Music Reviews

May 26 2011
image not
Title: La Via Del Latte
Format: 12"
Label: Enfant Terrible
Rated: *****
Issued for the first time in 1982 by Trumpett, LA VIA DEL LATTE was the first Doxa Sinistra tape and it will be the latest Trumpett reissue by Enfant Terrible. The Dutch label already released on vinyl 'Conveyer Belt', the second Doxa Sinistra tape and now you have the opportunity to check eighteen out of twenty one tracks of their first great release (the intro, the outro and "Maurizio's minestrone" are missing into this 300 copies run reissue). Mixing minimal melodic synth lines, guitar riffs, sparse drum machine beats and analog noises with an experimental/industrial attitude, the band succeeded into creating a personal landscape made of short instrumentals (the longest track is three minutes long) characterized by alienated atmospheres where the vocals are filtered and duet with percussive noises and bleeping monophonic keyboards. Alternating fast and tense tracks (check "Ruhrgebiet" or "Kuomintang`s Space Blues") to experimental atmospheric ones (like "Via Del Latte 2" or "Via Del Latte 4"), Doxa Sinistra sounding sinister like a nuclear alarm siren. Spreading their sonic pollution all around your place, the Dutch band will convince you that it's better to sleep with one eye opened...

Sonik Foundry: Parish of Redemption

 Posted by Steve Mecca   Electronics / EBM / Electronica
 Edit (6444)
May 23 2011
Artist: Sonik Foundry (@)
Title: Parish of Redemption
Format: CD
Label: Nilaihah Records (@)
Distributor: Nilaihah Records
Rated: *****
Formerly NJ now Maine based EBM band Sonik Foundry (not to be confused with Sonic Foundry, the media software company; remember Sound Forge and ACID?) came about in 2008, and 'Parish of Redemption' is their second full album release after 'Mechanized' in 2009. 'Parish of Redemption'? Sounds like a gospel album, eh? '¦NOT! No 'Hallelujahs,' 'Amens' or 'Amazing Grace' on this. What you get is fairly standard but solid EBM; competent dark dance music. The band is led by Nikademus, the male half of the band Bow Ever Down. His synth, rhythm and programming cohorts are Malic Acid and Tim Mizerak. Nik's (can I call you Nik? We're all buds in this dark music world to some degree, eh?) vocals are of the intelligible variety, as opposed to the harsh, distorted-to-death kind which is a plus in my book. They're melodic enough but with an edge of menace, so it doesn't spill into the synth-pop/future-pop realm. Somewhere I saw a reviewer saying Nik had a flat-sounding voice. I disagree. Actually, if you took Ozzie Osborn's pipes and mixed it with say, Gary Numan, it wouldn't be far off from what you get here. On the other hand, it's not a terribly powerful voice. Stronger vocals seem to be coming from Malic's occasional shouted/screamed vocal interjections on some tracks. It's an effective and useful contrast though.

As for the music, it is quite serviceable, though not particularly innovative, with above average synth programming. It's hard to be innovative in a genre with the stricture of parameters that EBM has, considering how long it's been around and how many bands have mined the field. You need a fair amount of doom & gloom lyrics, a strong 4-on-the-floor beat, apocalyptic sounding sequenced synth electronics, and heavy bass. As for sticking to this tried 'n true formula, Sonik Foundry do that very well. I can't pick a standout track on 'Parish of Redemption' because there is a great degree of homogeny running throughout most of the album. There ain't no huge hits, and there ain't no dreadful misses, and there wasn't anything that I didn't particularly care for. There is only one track that could be considered balladesque, and that's 'Destiny' where things are slowed down a bit. Reminds me of The Birthday Massacre (sans guitars and Chibi's femme vocals) melodically and in the synth arrangements. This is possibly the nicest change-up on the album. I bet if it was remixed in a duet with Chibi, it would perk up a few ears. If I had to come up with a direct comparison for the band as a whole on this album, I'd say it was the more aggressive aspects of a band like Assemblage 23, and the more thoughtful aspects of a band like Combichrist. (Now there's an analogy for you!)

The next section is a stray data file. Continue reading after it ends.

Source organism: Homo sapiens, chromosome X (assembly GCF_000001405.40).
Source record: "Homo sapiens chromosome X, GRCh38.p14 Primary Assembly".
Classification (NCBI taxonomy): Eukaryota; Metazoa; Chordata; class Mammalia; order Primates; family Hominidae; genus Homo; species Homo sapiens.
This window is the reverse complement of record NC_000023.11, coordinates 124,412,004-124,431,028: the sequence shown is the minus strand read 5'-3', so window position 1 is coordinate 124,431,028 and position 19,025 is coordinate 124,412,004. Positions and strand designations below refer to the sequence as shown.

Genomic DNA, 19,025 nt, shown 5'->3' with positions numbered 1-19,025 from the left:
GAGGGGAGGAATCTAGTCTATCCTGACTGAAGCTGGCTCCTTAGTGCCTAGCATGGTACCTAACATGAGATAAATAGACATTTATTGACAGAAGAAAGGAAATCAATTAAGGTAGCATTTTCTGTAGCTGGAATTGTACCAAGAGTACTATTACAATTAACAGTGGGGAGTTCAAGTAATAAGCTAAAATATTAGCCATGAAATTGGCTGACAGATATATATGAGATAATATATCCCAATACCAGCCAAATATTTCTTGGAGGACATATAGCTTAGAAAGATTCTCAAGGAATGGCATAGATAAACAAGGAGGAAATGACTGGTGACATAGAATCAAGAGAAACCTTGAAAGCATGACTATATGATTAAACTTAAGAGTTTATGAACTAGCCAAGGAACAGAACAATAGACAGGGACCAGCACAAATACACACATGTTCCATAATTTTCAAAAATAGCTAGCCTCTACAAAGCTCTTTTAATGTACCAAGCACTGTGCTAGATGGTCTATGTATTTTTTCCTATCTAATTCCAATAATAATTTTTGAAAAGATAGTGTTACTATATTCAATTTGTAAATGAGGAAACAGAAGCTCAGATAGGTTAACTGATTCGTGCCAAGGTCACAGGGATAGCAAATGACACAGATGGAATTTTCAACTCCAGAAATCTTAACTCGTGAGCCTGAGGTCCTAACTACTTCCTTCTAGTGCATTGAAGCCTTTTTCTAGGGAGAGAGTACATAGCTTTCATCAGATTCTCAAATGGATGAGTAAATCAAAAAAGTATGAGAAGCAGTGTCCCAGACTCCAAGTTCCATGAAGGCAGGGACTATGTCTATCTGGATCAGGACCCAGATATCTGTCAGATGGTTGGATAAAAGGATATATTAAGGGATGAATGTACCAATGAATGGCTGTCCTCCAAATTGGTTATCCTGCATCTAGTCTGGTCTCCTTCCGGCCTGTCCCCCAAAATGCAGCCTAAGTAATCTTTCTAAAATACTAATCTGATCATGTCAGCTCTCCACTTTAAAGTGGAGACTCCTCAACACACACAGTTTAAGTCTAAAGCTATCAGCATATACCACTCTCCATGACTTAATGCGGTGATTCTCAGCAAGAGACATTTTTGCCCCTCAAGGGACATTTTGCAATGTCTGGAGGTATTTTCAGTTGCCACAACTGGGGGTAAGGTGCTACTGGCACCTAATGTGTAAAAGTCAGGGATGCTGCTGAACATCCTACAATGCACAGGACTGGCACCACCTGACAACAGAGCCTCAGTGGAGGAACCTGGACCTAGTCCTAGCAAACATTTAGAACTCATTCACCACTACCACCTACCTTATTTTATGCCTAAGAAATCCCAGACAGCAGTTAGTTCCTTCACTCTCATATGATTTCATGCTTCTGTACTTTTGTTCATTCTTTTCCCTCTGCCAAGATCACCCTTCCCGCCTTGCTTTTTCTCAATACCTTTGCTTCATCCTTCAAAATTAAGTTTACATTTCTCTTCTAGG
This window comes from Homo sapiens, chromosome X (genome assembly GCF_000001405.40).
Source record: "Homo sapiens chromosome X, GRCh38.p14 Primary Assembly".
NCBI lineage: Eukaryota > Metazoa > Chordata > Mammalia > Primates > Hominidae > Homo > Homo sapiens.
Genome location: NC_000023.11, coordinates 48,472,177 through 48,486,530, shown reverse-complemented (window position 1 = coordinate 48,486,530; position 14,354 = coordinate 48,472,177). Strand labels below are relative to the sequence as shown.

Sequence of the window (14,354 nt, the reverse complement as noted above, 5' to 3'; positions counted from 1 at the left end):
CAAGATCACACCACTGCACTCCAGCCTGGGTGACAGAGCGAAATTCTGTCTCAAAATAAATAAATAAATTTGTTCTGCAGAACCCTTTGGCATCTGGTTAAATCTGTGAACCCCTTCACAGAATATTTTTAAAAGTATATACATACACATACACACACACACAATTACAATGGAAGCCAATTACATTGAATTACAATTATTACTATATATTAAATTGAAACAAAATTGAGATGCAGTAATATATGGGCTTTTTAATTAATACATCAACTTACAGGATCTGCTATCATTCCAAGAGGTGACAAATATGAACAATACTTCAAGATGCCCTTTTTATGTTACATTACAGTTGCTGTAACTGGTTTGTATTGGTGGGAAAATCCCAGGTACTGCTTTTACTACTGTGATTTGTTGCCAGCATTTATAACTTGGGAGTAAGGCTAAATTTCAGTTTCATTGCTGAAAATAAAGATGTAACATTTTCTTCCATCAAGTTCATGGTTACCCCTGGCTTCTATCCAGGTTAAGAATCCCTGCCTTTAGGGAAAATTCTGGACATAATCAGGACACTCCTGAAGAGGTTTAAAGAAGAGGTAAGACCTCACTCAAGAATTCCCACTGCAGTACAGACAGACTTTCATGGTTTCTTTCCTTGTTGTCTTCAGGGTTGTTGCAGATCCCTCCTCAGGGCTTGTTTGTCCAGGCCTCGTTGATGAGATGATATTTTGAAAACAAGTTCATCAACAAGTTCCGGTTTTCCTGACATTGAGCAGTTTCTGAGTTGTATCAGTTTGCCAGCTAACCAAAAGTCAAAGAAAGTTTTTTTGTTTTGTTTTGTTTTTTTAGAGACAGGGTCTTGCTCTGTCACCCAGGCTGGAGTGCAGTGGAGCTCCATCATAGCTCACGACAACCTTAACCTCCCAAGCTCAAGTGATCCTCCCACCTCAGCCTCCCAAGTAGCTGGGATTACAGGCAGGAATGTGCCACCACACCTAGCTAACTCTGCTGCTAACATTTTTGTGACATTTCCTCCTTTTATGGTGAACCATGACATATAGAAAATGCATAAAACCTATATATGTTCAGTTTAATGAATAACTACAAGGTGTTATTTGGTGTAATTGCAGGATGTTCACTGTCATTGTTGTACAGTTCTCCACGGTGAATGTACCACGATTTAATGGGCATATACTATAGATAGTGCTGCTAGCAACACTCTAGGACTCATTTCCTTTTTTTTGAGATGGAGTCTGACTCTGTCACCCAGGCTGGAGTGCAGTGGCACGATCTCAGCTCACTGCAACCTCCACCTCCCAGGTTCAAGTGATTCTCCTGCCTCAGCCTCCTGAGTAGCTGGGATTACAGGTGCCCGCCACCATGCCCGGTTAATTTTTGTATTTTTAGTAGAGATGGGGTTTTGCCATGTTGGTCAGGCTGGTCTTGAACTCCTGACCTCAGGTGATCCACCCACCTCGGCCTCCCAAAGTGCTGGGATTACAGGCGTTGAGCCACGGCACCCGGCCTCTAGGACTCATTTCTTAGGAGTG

Two big plusses for this band: No guitars and they do live shows. In fact, they've supported bands on tour such as Ego Likeness, Interface, Uberbyte, Terrorfakt, Unter Null, and of course, Bow Ever Down, and it looks like they'll be touring this summer in the East and Midwest. If you get a chance you should go see them. The album is worth checking out too, especially if you've had a lack of decent new EBM in your life.

Flint Glass, Polarlicht 4.1, Transistor: Zoran's equation

 Posted by Borys Catelani   Electronics / EBM / Electronica
 Edit (6432)
May 17 2011
Artist: Flint Glass, Polarlicht 4.1, Transistor
Title: Zoran's equation
Format: CD
Label: Funkwelten (@)
Rated: *****
Three monickers for two artists, french Gwenn Tremorin and german Ronny Jaschinski, teaming up together for this rather interesting project. The more two artists are different the more harmonization is difficult, the risk of an oil and water (un)mix grows bigger, but this is not the case. Tremorin and Jaschinski have managed to bring in their own influences and sound, mixing them together, preserving their own identity and giving birth to something new and most definitely interesting. The first has a more industrial/ambient/noise background, you can hear him in the deep drones and noises, in the whole gloomy mood, Ah Cama Sotz! or even Haus Arafna fans might be delighted. On the other rhythmic side there's a pretty much rarefied kind of IDM patterns and sounds. The mix works perfectly along the common path of inspiration by french science fiction writer Renè Barjavel's novel "Le nuits de temps". Remarkable are also the paintings used for the graphic artwork provided by Denis Khokhrin ( Mission executed.

DYM: The swarm

 Posted by Borys Catelani   Electronics / EBM / Electronica
 Edit (6431)
May 17 2011
Artist: DYM
Title: The swarm
Format: CD
Label: Noitekk (@)
Rated: *****